Coke Studio’s 5th Episode Launched Amid Copyrights Controversy
The episode presented melodious numbers by Fariha Parvez, Rahat Fateh Ali Khan, Aima Baig, Hadiqa Kiani, and Shamali Afghan.
After getting into trouble with Abida Parveen number which resulted in one of Coke Studio Song taken down, the Coke Studio released its 5th episode of 12th season last night that features Balma by Fariha Parvez, Heeray by Rahat Fateh Ali Khan and Aima Baig, Daachi Waaliya by Hadiqa Kiani, and Mram Mram by Shamali Afghan. After a surcease, Fariha Parvez comes back in Coke Studio Season 12, with a song of thumri genre, Balma. The song is a poignant, harmonious blend of rhythms and tunes, about how a woman yearns for her beloved in his absence and goes through the pain of separation, her heart seeking to be reunited with him. The instruments and the vocals fuse to create a sensation of sadness, embodying the spirit and feeling of severance.
“When instruments, played beautifully, come together with poetry, the union is such that it can soothe your soul.” said Fariha Parvez.
Rahat Fateh Ali Khan
Heeray by Rahat Fateh Ali Khan and Aima Baig, is a contemporary version of the classic poetry by Waris Shah, depicting the unconditional love between Heer and Ranjha. The story of Heer and Ranjha, in all its glory, is a celebration of unwavering love, and a symbol of loss and tragedy that society imposes on those who dare to love. It is a tale, that will affect every lover, in the voices of Rahat Fateh Ali Khan and Aima Baig.
In this Episode, Hadiqa Kiani sings Daachi Waaliya, a poetry by Shah Abdul Latif Bhittai, which takes one back to the love-story of Sassi and Punnu. Hadiqa weaves in verses by Waris Shah and Bulleh Shah in the song, creating an impactful rhythm that speaks of love and isolation.
“For every adversity I face in life, music is a medicine. It has played a vital role in my sanity. I learn from music; I find peace in music. I find lessons in music, to grow in life, to create positivity in life. I seek music. I seek whatever I can get from music because it’s a huge ocean.” said Hadiqa Kiani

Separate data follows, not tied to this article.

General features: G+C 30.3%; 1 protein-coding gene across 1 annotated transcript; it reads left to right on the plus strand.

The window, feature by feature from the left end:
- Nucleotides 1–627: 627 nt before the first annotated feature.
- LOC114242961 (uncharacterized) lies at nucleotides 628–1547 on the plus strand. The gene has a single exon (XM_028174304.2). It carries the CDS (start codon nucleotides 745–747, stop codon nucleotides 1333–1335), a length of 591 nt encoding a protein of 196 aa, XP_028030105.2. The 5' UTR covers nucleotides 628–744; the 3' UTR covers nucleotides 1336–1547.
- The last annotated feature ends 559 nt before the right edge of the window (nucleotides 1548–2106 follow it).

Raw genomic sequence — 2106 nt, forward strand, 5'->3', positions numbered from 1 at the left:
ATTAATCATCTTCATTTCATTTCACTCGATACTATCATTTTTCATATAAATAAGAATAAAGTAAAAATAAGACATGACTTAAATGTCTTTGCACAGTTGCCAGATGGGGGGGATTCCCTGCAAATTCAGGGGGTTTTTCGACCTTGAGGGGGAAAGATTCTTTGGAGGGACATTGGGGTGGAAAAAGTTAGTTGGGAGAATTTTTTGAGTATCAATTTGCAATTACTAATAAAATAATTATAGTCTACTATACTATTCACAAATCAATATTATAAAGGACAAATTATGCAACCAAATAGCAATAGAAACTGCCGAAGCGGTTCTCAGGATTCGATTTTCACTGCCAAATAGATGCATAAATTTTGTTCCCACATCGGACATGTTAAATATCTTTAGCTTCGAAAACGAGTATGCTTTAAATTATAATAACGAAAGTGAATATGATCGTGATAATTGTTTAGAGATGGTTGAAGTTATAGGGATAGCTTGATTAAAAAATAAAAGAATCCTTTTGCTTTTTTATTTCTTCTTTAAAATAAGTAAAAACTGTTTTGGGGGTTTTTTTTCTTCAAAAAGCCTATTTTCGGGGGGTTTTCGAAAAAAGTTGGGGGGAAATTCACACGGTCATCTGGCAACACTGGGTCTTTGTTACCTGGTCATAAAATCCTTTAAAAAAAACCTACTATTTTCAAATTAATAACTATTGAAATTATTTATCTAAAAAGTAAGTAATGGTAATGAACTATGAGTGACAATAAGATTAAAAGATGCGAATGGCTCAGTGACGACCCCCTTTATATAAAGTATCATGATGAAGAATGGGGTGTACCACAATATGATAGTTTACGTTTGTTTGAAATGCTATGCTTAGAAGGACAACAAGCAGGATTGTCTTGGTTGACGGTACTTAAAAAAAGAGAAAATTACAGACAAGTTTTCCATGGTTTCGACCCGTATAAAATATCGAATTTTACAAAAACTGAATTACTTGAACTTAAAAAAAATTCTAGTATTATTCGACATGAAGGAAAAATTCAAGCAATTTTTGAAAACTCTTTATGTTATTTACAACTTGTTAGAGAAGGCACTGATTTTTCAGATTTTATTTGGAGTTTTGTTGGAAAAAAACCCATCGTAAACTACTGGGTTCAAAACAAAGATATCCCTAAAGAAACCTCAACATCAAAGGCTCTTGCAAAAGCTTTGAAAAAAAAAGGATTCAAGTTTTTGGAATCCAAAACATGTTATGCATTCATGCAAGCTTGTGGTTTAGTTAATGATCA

Linking to Iran’s musical customs in the 1960s, Mram Mram is performed by Shamali Afghan in Pashto, originally being a folk song in Persian, called Zim Zim. The song had its renditions multiple times and then it found its way to Afghanistan, where Shamali’s father, Shah Wali Afghan concocted the Pashto version. The song intertwines with soft music, creating a true experience of the torment and intensity portrayed through the lyrics.
“Music chooses you. It loves you and it hates you. It elevates you and it also strikes you down. Music is alive. It is an energy. It becomes your friend and leads you. When music becomes your friend, then you are a king.” said Shamali Afghan.
The current season of Coke Studio ran into trouble as 'Hairaan Hua' from last week’s episode was taken down due to a copyright claim by legendary Abida Parveen.
Abida Parveen's son Sarang Latif commented while talking to a local publication that they hold the rights to the composition of 'Hairaan Hua' which is registered under Abida Parveen name. It’s her intellectual property and Coke Studio did not take permission from her. They must have thought this was a traditional or folk composition, which in fact it is not. Ms. Abida Parveen composes 99% of her songs by herself.”
Hairan Hua, performed by Sanam Marvi, is no longer available on YouTube, however it can still be viewed on Coke Studio’s Facebook page.